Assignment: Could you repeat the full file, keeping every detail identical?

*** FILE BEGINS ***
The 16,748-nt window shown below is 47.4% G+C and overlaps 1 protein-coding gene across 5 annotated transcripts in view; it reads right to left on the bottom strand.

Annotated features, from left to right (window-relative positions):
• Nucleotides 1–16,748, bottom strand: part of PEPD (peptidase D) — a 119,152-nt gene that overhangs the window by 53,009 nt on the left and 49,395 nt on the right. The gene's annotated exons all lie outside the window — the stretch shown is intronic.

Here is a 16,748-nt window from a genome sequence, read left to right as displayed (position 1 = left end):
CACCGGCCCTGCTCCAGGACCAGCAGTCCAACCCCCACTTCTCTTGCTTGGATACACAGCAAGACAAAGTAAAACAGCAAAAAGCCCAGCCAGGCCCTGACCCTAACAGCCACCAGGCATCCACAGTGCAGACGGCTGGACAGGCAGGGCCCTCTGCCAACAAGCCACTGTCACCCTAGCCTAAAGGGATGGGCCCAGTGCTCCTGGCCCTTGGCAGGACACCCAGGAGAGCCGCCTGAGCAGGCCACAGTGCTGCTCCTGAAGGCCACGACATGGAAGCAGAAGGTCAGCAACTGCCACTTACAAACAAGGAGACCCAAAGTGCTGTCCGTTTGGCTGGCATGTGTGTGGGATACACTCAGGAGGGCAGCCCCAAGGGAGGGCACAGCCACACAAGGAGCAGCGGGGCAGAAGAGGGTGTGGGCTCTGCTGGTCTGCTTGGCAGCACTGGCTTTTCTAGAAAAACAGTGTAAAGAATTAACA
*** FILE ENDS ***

The 16,748-nt window shown below is 47.4% G+C and overlaps 1 protein-coding gene across 5 annotated transcripts in view; it reads right to left on the bottom strand.

Annotated features, from left to right (window-relative positions):
• Nucleotides 1–16,748, bottom strand: part of PEPD (peptidase D) — a 119,152-nt gene that overhangs the window by 53,009 nt on the left and 49,395 nt on the right. The gene's annotated exons all lie outside the window — the stretch shown is intronic.

Here is a 16,748-nt window from a genome sequence, read left to right as displayed (position 1 = left end):
CACCGGCCCTGCTCCAGGACCAGCAGTCCAACCCCCACTTCTCTTGCTTGGATACACAGCAAGACAAAGTAAAACAGCAAAAAGCCCAGCCAGGCCCTGACCCTAACAGCCACCAGGCATCCACAGTGCAGACGGCTGGACAGGCAGGGCCCTCTGCCAACAAGCCACTGTCACCCTAGCCTAAAGGGATGGGCCCAGTGCTCCTGGCCCTTGGCAGGACACCCAGGAGAGCCGCCTGAGCAGGCCACAGTGCTGCTCCTGAAGGCCACGACATGGAAGCAGAAGGTCAGCAACTGCCACTTACAAACAAGGAGACCCAAAGTGCTGTCCGTTTGGCTGGCATGTGTGTGGGATACACTCAGGAGGGCAGCCCCAAGGGAGGGCACAGCCACACAAGGAGCAGCGGGGCAGAAGAGGGTGTGGGCTCTGCTGGTCTGCTTGGCAGCACTGGCTTTTCTAGAAAAACAGTGTAAAGAATTAACA